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THE PHARMA REVIEW (JAN 2010)

Gastroretentive Floating Microspheres Of Ketoprofen: in Vitro and in Vivo Evaluation

Rajeev Garg, Vijay Middha, & GD Gupta

Abstract: The present study involves preparation and evaluation of floating microspheres with Ketoprofen as model drug, for prolongation of gastric residence time. The microspheres were prepared by the solvent evaporation method using polymers hydroxypropylmethyl cellulose and ethyl cellulose. The prepared floating microspheres were evaluated for flow properties by calculating the angle of repose, compressibility index and various physicochemical parameters including particle size, percentage yield, entrapment efficiency, in vitro floating behavior, in vitro drug release studies. The shape and surface morphology of prepared microspheres were characterized by optical and scanning electron microscopy. The mean particle size increased with increasing ethyl cellulose concentration. The scanning electron microscopy confirms the hollow nature of microspheres with pores on the surface of floating microspheres, which imparts floating properties to the prepared floating microspheres. The prepared microspheres exhibited prolonged drug release of 12 h and remained buoyant. A gamma scintigraphy study was performed in rabbits to assess the in vivo gastric residence time of the optimized formulation. The optimized formulation showed the gastroretention of more than 6 hrs.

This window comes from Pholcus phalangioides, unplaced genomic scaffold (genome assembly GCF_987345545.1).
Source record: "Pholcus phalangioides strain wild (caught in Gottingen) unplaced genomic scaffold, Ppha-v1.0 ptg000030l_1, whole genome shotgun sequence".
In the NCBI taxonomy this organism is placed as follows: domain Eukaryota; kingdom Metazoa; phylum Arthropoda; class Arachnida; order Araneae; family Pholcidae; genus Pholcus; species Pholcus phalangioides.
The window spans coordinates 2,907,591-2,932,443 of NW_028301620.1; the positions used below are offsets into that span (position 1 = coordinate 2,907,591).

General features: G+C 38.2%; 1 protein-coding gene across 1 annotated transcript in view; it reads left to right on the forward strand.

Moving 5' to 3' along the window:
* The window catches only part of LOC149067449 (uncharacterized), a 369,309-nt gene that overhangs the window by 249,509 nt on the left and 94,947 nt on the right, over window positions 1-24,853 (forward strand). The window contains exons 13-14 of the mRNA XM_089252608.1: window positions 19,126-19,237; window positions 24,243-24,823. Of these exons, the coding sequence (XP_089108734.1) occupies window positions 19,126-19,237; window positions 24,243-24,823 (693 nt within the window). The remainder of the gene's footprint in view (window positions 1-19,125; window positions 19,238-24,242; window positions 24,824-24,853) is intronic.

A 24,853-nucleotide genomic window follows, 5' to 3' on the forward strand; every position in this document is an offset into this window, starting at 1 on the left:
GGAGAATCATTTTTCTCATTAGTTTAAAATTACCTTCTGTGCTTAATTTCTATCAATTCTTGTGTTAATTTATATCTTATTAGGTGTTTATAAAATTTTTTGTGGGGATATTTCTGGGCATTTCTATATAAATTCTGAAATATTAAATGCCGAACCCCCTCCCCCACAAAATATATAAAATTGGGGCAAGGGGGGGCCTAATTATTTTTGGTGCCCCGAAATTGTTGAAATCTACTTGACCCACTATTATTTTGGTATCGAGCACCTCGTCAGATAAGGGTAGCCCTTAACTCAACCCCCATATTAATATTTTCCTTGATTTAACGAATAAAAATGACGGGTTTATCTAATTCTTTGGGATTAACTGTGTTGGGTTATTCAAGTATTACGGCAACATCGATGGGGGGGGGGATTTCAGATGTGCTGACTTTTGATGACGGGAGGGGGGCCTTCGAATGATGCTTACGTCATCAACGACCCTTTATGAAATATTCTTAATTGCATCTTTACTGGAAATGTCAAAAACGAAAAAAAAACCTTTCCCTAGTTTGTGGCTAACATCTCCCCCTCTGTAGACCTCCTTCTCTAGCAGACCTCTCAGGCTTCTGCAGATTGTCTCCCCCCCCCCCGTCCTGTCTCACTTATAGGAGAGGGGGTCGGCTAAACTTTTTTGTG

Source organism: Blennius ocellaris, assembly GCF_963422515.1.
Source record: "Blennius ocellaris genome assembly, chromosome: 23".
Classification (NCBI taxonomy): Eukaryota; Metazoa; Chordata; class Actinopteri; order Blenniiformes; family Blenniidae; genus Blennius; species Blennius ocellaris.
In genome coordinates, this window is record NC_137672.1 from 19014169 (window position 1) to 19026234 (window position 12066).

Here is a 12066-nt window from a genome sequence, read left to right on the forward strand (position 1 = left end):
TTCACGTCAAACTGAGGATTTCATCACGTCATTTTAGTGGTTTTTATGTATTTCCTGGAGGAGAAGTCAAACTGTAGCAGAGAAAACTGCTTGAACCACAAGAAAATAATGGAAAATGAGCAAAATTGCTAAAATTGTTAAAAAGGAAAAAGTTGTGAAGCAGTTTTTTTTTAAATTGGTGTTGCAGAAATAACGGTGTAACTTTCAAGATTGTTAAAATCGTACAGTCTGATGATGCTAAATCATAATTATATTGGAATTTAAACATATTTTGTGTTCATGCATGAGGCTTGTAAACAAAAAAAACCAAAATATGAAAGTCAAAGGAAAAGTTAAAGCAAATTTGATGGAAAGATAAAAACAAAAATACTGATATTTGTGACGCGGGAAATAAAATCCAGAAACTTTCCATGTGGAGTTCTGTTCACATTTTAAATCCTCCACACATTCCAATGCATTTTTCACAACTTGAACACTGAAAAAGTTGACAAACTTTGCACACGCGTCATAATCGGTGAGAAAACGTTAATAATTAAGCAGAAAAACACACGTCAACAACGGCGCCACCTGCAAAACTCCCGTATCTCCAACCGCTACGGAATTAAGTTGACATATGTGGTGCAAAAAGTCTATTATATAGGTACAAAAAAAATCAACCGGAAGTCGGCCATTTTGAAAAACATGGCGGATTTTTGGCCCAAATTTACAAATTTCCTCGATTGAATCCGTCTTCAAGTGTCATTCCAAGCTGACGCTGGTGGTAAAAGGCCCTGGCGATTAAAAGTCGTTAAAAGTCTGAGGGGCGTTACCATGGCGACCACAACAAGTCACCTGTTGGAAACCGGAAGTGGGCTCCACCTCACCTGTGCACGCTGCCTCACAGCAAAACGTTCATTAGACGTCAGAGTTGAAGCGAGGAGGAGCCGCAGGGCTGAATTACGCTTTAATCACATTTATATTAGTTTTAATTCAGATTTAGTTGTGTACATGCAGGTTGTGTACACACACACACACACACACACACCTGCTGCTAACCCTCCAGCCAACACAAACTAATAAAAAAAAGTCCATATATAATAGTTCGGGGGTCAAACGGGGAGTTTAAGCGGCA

Introduction: Oral sustained drug delivery system is complicated by limited gastric residence time. Rapid gastrointestinal transit can prevent complete drug release in absorption zone and reduce the efficacy of administered dose since the majority of drugs are absorbed in stomach or upper part of small intestine dosage forms that can be retained in the stomach are called gastroretentive drug delivery systems (GRDDS). Gastroretentive floating drug delivery systems (GRFDDS) has bulk density lower than gastric fluids and thus remain buoyant in the stomach without affecting the gastric emptying rate for a prolonged period of time.While the system is floating on the gastric content, the drug is released slowly at a desired rate from the system. Both the single and multiple unit system have been developed.
Floating system made of multiple unit forms has relative merits compared to a single unit preparation. Indeed the gastric emptying of a multiparticulate floating system would occur in a consistent manner with small individual variations. On each subsequent gastric emptying sunk particle will spread out more uniformly over a large area of absorption sites, increasing the opportunity for drug release predictable way.4 Moreover, since each dose is consisting of many subunits, the risk of dose dumping is reduced. The concept of floating microspheres can also be utilized to minimize the irritant effect of weakly acidic drugs on stomach by avoiding direct contact with the mucosa and providing a mean of getting low dosage for prolonged periods. 

 

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